The Pain Points of Traditional Backup
- Backup schedules: Traditionally, a backup is a scheduled process that runs at fixed intervals. In case of a failure, the data updates since the last backup are lost. The recovery point objective (RPO) is weaker with traditional backup.
- Backup slots: Traditional backup processes are resource heavy. Also, the server application needs to be quiesced to get a consistent backup image. This implies that the regular server activity cannot continue during backup. Hence, backup is scheduled to run during a time slot when the regular application activity is not present or is present at a lower scale. As the amount of data and the time to backup grows, it becomes harder to find time slots for scheduling backup. The increase in the number of business hours also puts additional pressure on the backup slots.
- User interface: Traditional backup interface is complex due to the concepts of full/incremental backups and schedules. Due to the user interface complexity, it becomes harder to let the end user control the backup process. Typically, the administrator configures the backup for end users’ desktops and laptops. The configuration remains static and cannot easily adapt to dynamic data layout. Instead, the end user is asked to arrange his or her data to suit the backup configuration.
- Backup media: Traditional backup is performed on media like magnetic tapes or optical disks. Complete automation (using robotic media libraries) of the backup process is too costly. In absence of an automated process, an administrative attention is required to manage the backup media. Maintaining the backup media also requires administrative effort. The restore operation also requires administrative attention because the right backup media needs to be loaded.
- Special hardware: Traditional backup is performed using media like magnetic tapes that require special hardware like tape drives. Special hardware means additional procurement and maintenance cost.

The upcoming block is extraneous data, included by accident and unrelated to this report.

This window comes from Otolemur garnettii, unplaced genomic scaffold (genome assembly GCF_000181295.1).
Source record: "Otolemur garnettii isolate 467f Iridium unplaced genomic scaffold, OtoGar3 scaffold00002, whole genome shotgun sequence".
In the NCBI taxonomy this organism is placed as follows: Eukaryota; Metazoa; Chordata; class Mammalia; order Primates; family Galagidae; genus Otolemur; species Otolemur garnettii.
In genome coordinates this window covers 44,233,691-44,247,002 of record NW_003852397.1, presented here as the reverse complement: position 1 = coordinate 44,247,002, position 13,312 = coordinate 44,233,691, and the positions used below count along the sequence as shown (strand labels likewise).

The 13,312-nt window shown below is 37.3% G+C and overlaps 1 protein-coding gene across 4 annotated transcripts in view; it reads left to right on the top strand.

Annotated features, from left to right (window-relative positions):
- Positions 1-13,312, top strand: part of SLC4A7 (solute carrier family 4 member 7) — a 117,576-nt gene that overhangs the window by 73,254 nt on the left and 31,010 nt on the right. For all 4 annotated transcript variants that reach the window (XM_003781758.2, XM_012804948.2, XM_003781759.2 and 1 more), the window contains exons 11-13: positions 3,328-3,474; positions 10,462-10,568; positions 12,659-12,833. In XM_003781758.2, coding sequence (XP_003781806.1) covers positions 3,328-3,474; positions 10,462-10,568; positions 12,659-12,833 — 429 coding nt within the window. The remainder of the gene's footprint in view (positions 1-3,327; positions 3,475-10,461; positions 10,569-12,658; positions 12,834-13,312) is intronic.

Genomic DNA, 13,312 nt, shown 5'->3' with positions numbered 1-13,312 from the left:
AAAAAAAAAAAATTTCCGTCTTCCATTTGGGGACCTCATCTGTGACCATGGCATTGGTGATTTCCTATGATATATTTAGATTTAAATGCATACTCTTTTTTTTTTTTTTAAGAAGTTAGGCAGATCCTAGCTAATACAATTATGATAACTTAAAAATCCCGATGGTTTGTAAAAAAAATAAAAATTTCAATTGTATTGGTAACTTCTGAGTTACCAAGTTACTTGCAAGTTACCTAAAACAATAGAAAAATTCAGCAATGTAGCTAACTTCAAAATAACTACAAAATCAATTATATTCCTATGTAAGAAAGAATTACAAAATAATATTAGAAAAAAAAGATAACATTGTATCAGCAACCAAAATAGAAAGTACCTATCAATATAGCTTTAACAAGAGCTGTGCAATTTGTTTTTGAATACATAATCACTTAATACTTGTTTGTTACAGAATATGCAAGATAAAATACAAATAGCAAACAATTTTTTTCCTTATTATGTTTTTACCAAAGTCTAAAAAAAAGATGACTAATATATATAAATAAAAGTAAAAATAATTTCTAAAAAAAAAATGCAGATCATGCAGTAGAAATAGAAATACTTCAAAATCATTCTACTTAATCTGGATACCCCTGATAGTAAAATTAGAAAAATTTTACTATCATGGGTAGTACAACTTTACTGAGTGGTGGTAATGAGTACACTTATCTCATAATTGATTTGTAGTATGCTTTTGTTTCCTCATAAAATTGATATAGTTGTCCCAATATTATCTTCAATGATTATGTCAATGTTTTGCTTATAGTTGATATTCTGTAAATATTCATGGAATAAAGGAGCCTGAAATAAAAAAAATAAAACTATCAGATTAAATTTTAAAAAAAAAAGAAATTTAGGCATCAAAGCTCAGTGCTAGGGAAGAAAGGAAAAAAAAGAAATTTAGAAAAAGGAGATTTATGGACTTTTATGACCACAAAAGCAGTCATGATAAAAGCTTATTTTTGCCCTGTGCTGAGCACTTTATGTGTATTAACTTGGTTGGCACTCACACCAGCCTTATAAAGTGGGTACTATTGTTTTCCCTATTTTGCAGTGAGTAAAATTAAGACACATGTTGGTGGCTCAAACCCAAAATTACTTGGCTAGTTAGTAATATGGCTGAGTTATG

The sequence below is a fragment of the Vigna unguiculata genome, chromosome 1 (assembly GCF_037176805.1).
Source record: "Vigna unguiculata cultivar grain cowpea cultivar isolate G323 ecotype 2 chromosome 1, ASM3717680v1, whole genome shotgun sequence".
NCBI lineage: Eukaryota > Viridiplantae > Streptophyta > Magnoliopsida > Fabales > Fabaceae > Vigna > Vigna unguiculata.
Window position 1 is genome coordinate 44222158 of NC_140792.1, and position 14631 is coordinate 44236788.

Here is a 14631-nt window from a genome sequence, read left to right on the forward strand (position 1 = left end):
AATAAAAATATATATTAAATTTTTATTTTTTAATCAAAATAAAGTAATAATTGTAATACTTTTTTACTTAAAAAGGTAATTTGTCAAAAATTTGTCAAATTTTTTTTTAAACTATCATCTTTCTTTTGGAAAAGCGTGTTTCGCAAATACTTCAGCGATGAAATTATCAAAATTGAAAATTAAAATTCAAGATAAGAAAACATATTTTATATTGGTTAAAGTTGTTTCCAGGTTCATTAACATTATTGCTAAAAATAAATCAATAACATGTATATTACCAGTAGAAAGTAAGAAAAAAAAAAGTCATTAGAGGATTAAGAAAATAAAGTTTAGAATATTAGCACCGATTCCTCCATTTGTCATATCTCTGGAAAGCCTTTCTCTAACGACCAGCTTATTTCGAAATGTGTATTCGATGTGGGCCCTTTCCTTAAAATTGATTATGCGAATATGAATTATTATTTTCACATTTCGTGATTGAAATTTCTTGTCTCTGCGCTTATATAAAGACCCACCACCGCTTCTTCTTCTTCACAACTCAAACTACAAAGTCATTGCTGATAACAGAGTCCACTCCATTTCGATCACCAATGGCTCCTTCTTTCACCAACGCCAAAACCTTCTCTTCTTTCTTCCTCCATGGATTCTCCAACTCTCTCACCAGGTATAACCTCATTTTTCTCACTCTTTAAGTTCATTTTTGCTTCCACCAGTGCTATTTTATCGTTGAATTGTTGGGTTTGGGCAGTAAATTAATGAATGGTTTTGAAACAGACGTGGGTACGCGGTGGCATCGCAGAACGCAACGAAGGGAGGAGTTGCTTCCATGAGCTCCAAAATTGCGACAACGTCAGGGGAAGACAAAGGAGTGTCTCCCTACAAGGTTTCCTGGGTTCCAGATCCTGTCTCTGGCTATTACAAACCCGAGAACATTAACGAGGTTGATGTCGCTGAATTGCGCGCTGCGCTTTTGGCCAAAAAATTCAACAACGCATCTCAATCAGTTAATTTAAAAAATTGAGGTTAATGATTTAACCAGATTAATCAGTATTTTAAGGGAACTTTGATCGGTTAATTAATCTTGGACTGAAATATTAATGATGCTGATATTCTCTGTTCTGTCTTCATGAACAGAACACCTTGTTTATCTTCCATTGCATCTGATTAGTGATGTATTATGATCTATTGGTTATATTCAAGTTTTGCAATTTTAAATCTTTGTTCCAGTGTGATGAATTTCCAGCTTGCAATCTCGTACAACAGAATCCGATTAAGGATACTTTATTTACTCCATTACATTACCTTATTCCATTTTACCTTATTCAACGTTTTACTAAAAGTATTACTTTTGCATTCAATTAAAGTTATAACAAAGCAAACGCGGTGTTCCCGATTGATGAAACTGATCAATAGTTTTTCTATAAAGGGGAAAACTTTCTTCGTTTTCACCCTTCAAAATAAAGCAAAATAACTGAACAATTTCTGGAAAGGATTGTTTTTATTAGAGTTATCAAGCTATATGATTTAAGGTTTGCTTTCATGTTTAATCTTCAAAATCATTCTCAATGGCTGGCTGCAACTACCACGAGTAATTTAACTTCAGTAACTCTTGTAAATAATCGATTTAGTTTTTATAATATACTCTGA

- Restore operation: With traditional backup, an end user cannot restore her files by herself. Typically, a service request is sent to the administrator, thus increasing the time taken for restore. The recovery time objective (RTO) is weaker with traditional backup.
RPO and RTO
Recovery Point Objective (RPO) describes the interval of time that might pass during a disruption before the quantity of data lost during that period exceeds the Business Continuity Plan’s maximum allowable threshold or “tolerance.”
Example: If the last available good copy of data upon an outage is from 18 hours ago, and the RPO for this business is 20 hours then we are still within the parameters of the Business Continuity Plan’s RPO. In other words it the answers the question – “Up to what point in time could the Business Process’s recovery proceed tolerably given the volume of data lost during that interval?”
RTO: Recovery Time Objective
The Recovery Time Objective (RTO) is the duration of time and a service level within which a business process must be restored after a disaster in order to avoid unacceptable consequences associated with a break in continuity. In other words, the RTO is the answer to the question: “How much time did it take to recover after notification of business process disruption?“
RPO designates the variable amount of data that will be lost or will have to be re-entered during network downtime. RTO designates the amount of “real time” that can pass before the disruption begins to seriously and unacceptably impede the flow of normal business operations.
There is always a gap between the actuals (RTA/RPA) and objectives introduced by various manual and automated steps to bring the business application up. These actuals can only be exposed by disaster and business disruption rehearsals.
Traditional Backups: In traditional tape backups, if your backup plan takes 2 hours for a scheduled backup at 0600 hours and 1800 hours, then a primary site failure at 1400 hours would leave you with an option to restore from 0600 hours backup, which means RPA of 8 hours and 2 hours RTA.
Continuous Replication: Replication provides higher RPO guarantees as the target system contains the mirrored image of the source. The RPA values depend upon how fast the changes are applied and if the replication is synchronous or asynchronous. RPO is dependent on how soon can the data on target/replicated site be made available to the application.
SysGuard Backup Solutions
Our Backup Solutions for physical and virtual servers brings together backup, disaster recovery, and archival in the cloud, removing the burden of legacy infrastructure and significantly lowering TCO. It simplifies the process by enabling managers to back up straight to a secure cloud environment. It also mitigates the difficulty of managing mixed environments from a central location, as many times remote agency sites lack the tools to protect their data.